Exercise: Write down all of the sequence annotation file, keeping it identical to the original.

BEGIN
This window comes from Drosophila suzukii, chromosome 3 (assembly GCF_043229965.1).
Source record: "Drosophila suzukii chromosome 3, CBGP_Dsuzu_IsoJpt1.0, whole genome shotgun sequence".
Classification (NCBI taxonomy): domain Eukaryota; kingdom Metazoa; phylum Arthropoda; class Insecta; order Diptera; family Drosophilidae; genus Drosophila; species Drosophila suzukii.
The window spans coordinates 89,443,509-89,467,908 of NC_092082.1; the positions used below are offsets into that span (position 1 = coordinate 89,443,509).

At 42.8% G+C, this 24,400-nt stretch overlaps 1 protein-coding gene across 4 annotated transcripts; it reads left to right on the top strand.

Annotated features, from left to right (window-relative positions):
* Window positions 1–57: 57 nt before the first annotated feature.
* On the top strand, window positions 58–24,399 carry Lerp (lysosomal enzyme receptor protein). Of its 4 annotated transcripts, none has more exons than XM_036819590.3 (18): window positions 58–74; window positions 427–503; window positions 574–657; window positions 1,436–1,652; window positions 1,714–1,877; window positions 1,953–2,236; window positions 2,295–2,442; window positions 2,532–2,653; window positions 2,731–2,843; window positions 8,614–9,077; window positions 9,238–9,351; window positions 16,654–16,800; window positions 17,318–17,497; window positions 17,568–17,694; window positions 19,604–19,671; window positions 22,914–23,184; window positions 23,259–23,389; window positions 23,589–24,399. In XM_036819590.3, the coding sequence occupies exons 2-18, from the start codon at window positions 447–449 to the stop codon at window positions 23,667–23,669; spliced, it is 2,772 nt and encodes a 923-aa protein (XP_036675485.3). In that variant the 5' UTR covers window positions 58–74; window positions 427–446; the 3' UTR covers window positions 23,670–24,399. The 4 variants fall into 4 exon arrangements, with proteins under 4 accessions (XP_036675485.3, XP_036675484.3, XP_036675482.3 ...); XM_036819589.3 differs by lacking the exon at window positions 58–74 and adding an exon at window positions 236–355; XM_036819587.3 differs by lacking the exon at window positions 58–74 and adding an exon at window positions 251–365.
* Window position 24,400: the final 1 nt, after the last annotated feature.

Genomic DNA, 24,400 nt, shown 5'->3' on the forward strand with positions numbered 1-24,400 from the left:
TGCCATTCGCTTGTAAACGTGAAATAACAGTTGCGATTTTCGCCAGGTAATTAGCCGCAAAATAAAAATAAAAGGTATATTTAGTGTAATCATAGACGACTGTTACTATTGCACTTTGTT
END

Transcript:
This window comes from Drosophila suzukii, chromosome 3 (assembly GCF_043229965.1).
Source record: "Drosophila suzukii chromosome 3, CBGP_Dsuzu_IsoJpt1.0, whole genome shotgun sequence".
Classification (NCBI taxonomy): domain Eukaryota; kingdom Metazoa; phylum Arthropoda; class Insecta; order Diptera; family Drosophilidae; genus Drosophila; species Drosophila suzukii.
The window spans coordinates 89,443,509-89,467,908 of NC_092082.1; the positions used below are offsets into that span (position 1 = coordinate 89,443,509).

At 42.8% G+C, this 24,400-nt stretch overlaps 1 protein-coding gene across 4 annotated transcripts; it reads left to right on the top strand.

Annotated features, from left to right (window-relative positions):
* Window positions 1–57: 57 nt before the first annotated feature.
* On the top strand, window positions 58–24,399 carry Lerp (lysosomal enzyme receptor protein). Of its 4 annotated transcripts, none has more exons than XM_036819590.3 (18): window positions 58–74; window positions 427–503; window positions 574–657; window positions 1,436–1,652; window positions 1,714–1,877; window positions 1,953–2,236; window positions 2,295–2,442; window positions 2,532–2,653; window positions 2,731–2,843; window positions 8,614–9,077; window positions 9,238–9,351; window positions 16,654–16,800; window positions 17,318–17,497; window positions 17,568–17,694; window positions 19,604–19,671; window positions 22,914–23,184; window positions 23,259–23,389; window positions 23,589–24,399. In XM_036819590.3, the coding sequence occupies exons 2-18, from the start codon at window positions 447–449 to the stop codon at window positions 23,667–23,669; spliced, it is 2,772 nt and encodes a 923-aa protein (XP_036675485.3). In that variant the 5' UTR covers window positions 58–74; window positions 427–446; the 3' UTR covers window positions 23,670–24,399. The 4 variants fall into 4 exon arrangements, with proteins under 4 accessions (XP_036675485.3, XP_036675484.3, XP_036675482.3 ...); XM_036819589.3 differs by lacking the exon at window positions 58–74 and adding an exon at window positions 236–355; XM_036819587.3 differs by lacking the exon at window positions 58–74 and adding an exon at window positions 251–365.
* Window position 24,400: the final 1 nt, after the last annotated feature.

Genomic DNA, 24,400 nt, shown 5'->3' on the forward strand with positions numbered 1-24,400 from the left:
TGCCATTCGCTTGTAAACGTGAAATAACAGTTGCGATTTTCGCCAGGTAATTAGCCGCAAAATAAAAATAAAAGGTATATTTAGTGTAATCATAGACGACTGTTACTATTGCACTTTGTT